Her compassion drives acts of kindness for migrants, asylum seekers

Editor’s Note: The Monitor, Valley Morning Star and The Brownsville Herald have extended the deadline to submit nominations for the 2018 Citizen of the Year to Wednesday, Jan. 2, with the winner announced in the Sunday, Jan. 6 editions. We appreciate those who have given Valley residents the attention they deserve through past nominations, and invite those who know of someone who exemplifies good citizenship to tell us their story. Nominations can be made to email address [email protected]

I nominate Elisa Filippone as RGV Citizen of the Year.

For the last six months, Elisa has been exhaustively involved in helping the asylum seekers arriving at our border. On June 3, two Harlingen women heard about migrants waiting in the blazing sun on the Reynosa bridge and brought them water, ice and toiletries. As the numbers grew, a group formed to address the problem. They came up with a name (Angry Tías and Abuelas, or simply Tías), created a Facebook page, started a fundraising campaign, and planned a protest. Awareness of the problem was small at first; only 15 people showed up to protest the zero tolerance and family separation policies. One concerned citizen was Elisa.

Seeing her interest, the Tías asked Elisa to observe at the Brownsville bridges. On her first trip, she saw asylum seekers waiting on the Gateway Bridge and bought them water. The next day she bought water for people on the B&M Bridge. She informed the Tías and asked them to help provide supplies.

Meanwhile, the Tías had a “party” to fill 300 backpacks with supplies the released migrants needed as they traveled by bus to sponsors elsewhere in the country. Elisa helped at this party, then delivered 100 backpacks to the McAllen bus station, where she worked for hours.

In early July, the Tías asked Elisa to monitor the Brownsville bus station, where she initially saw no asylum seekers. She left her number with Greyhound staff, asking them to call if anyone needed help. A couple of days later, a late phone call woke her up. The bus station was about to close for the night, forcing a young woman out onto city streets by herself. This woman was the first of many Elisa helped.

Almost nightly for months, Elisa arranged to find beds for these people at a house, hotel or shelter. She also trained volunteers, now called Team Brownsville, which took over this duty, along with the First United Methodist Church’s Good Neighbor Settlement House, which started taking in migrants overnight. This allowed Elisa to focus on the bridges.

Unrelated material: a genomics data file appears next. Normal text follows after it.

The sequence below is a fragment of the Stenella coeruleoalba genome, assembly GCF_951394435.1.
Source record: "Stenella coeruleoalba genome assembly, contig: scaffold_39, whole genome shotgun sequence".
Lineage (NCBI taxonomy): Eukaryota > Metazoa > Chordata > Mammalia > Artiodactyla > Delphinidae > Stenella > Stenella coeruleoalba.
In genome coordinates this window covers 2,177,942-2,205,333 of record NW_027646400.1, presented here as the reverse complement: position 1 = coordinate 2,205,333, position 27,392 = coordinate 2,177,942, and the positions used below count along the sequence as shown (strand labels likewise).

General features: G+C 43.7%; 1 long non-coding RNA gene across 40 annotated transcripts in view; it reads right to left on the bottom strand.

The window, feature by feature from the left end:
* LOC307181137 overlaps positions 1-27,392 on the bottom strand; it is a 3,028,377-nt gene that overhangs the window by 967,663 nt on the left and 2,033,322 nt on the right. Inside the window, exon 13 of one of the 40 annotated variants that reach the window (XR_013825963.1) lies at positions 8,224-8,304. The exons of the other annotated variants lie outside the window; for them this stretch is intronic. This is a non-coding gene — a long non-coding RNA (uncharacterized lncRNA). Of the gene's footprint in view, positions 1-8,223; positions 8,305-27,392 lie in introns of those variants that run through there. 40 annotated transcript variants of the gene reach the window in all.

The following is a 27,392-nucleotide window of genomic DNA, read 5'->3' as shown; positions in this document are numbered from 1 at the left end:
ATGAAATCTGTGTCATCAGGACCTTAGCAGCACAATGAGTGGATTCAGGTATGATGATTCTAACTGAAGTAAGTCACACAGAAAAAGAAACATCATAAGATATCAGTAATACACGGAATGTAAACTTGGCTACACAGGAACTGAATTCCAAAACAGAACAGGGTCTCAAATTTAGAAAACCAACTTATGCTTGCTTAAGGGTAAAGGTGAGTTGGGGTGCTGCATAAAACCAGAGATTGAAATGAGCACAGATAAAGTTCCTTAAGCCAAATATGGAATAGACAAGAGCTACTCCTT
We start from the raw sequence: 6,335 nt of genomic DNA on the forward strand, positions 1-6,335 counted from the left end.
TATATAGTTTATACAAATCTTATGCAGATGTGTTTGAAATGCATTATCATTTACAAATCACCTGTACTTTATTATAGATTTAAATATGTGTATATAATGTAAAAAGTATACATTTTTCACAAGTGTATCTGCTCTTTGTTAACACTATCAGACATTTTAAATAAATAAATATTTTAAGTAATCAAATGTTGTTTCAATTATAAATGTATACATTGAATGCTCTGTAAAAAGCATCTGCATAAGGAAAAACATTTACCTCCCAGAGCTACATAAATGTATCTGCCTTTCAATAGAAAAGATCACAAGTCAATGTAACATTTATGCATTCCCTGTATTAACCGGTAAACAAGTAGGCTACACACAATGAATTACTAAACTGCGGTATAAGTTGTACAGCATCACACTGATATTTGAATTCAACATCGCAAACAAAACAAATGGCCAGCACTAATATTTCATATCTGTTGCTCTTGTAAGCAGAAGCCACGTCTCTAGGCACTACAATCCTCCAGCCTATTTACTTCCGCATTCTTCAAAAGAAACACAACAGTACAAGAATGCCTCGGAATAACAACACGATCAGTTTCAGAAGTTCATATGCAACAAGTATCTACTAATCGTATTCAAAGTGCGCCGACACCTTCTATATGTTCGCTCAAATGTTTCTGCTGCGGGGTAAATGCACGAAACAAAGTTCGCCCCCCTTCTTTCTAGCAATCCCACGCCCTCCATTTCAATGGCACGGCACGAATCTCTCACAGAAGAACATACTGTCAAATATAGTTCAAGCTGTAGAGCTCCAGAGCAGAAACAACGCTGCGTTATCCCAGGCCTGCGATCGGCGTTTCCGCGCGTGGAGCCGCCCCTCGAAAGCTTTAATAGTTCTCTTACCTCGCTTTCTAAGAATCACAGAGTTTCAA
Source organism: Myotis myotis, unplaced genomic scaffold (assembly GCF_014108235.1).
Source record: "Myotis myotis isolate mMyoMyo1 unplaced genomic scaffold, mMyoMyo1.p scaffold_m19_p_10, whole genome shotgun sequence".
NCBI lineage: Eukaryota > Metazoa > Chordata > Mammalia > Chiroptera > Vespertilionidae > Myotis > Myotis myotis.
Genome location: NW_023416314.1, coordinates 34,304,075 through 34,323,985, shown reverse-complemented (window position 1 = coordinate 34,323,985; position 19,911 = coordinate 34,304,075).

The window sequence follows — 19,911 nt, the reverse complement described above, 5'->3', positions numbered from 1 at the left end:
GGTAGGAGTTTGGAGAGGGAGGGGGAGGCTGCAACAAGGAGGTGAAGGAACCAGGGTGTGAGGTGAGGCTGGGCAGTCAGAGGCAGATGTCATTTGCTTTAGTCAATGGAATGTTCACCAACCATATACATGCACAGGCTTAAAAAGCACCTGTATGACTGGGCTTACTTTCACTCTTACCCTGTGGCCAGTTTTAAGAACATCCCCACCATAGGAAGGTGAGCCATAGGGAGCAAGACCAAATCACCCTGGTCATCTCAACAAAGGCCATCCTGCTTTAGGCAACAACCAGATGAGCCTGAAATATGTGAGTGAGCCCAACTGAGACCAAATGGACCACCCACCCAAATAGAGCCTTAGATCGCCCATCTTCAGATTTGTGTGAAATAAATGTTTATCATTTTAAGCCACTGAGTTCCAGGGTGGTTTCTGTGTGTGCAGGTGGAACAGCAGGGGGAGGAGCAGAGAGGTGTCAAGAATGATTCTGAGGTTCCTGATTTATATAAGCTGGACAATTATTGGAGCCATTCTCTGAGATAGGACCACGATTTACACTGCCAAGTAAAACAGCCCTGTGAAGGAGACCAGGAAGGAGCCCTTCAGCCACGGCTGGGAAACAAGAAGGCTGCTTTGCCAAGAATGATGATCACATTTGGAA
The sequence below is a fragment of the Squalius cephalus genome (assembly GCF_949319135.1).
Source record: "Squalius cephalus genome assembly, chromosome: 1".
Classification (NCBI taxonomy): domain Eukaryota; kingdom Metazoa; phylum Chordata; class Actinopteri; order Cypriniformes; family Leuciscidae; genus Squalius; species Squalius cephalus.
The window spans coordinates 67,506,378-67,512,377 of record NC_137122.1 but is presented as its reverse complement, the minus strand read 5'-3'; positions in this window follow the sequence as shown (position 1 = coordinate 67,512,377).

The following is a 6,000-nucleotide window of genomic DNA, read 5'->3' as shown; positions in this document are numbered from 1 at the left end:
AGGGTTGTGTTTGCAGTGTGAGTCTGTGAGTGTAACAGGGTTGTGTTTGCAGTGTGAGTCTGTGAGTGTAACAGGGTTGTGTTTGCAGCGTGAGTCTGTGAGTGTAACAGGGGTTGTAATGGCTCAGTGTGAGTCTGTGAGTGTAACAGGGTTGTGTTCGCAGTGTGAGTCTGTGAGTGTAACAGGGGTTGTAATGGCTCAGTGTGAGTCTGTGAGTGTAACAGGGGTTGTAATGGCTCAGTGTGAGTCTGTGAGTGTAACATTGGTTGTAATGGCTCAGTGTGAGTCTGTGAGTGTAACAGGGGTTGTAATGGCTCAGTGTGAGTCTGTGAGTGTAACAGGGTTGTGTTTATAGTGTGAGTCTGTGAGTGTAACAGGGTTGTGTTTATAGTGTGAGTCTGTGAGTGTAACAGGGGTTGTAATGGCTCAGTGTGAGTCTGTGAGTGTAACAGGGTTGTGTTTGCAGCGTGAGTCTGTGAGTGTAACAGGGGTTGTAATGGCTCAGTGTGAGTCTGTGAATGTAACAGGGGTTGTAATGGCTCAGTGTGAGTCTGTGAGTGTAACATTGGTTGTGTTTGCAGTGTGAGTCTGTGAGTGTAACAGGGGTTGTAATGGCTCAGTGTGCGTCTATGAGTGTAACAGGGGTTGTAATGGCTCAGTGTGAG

Providing essential supplies (e.g., hygiene products, diapers, clothing) to migrants waiting at the two Brownsville bridges has become Elisa’s primary responsibility. Several times a week, often daily and sometimes twice a day, she crosses the “new” Gateway Bridge, walks the length of Avenida Obregón to the “old” B&M Bridge, where she checks for migrants on the bridge or in the cinderblock “campo” in which they await their turn to cross. She visits, hands out supplies, checks if they’ve eaten that day, and asks what else they need. Elisa reports this information to Matamoros volunteers, though if anyone is particularly vulnerable (e.g., a sick child, a pregnant woman, an unaccompanied minor), she contacts the Brownsville ACLU. She then walks back up Obregón, where she repeats the process with migrants waiting at the Gateway Bridge.

And Elisa does so with heart. One recent, frigid morning I saw her remove brand new leather gloves and hand them to a shivering woman.

Elisa has become our local expert in this effort; reporters from NPR, ABC, CBS and France’s public TV have interviewed her.

All of the above is being done as Elisa works on something else that makes her a good citizen; she’s restoring El Globo Nuevo Store (built in 1894) and the Garza house (1897) compound on East 15th and East Madison streets, following rigorous federal standards for the restoration of historical properties. Just this year the compound — previously an eyesore — earned its Recorded Texas Historic Landmark plaque.

Elisa does much of the work herself; the first time I visited her there, she and Alicia (previously her cleaning lady) were repainting brick.

As if the above weren’t enough to earn Elisa recognition, you should know she feeds Rito, a feral cat, and gives away arugula and pecans if you ask nicely.

Nominated by M. Therese Gallegos of Brownsville.